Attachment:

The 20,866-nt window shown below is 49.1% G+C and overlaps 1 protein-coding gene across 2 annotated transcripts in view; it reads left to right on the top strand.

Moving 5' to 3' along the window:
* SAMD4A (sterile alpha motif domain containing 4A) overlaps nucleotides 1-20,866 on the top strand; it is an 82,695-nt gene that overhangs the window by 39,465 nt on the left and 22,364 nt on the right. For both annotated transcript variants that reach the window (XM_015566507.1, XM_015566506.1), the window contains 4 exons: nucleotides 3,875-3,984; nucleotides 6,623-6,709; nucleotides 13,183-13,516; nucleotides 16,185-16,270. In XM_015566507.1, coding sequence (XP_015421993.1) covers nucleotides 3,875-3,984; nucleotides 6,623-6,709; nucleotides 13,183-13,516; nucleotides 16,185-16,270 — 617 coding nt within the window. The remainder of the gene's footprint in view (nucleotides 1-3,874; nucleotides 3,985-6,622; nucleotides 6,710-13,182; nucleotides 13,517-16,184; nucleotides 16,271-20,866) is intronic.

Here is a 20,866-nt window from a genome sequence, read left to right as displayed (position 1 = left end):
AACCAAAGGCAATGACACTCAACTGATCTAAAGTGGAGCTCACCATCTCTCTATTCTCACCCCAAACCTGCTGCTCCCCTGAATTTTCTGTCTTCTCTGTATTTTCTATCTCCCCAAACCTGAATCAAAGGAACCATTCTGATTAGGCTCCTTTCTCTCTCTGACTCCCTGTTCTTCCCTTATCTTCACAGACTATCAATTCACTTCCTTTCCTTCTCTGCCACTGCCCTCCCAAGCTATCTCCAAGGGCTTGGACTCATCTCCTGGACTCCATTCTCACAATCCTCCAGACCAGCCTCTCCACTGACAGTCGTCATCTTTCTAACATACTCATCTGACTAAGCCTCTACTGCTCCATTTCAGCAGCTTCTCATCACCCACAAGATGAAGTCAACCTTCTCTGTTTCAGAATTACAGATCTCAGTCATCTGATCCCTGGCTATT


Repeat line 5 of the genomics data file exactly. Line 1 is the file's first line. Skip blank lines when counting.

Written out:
AACCAAAGGCAATGACACTCAACTGATCTAAAGTGGAGCTCACCATCTCTCTATTCTCACCCCAAACCTGCTGCTCCCCTGAATTTTCTGTCTTCTCTGTATTTTCTATCTCCCCAAACCTGAATCAAAGGAACCATTCTGATTAGGCTCCTTTCTCTCTCTGACTCCCTGTTCTTCCCTTATCTTCACAGACTATCAATTCACTTCCTTTCCTTCTCTGCCACTGCCCTCCCAAGCTATCTCCAAGGGCTTGGACTCATCTCCTGGACTCCATTCTCACAATCCTCCAGACCAGCCTCTCCACTGACAGTCGTCATCTTTCTAACATACTCATCTGACTAAGCCTCTACTGCTCCATTTCAGCAGCTTCTCATCACCCACAAGATGAAGTCAACCTTCTCTGTTTCAGAATTACAGATCTCAGTCATCTGATCCCTGGCTATT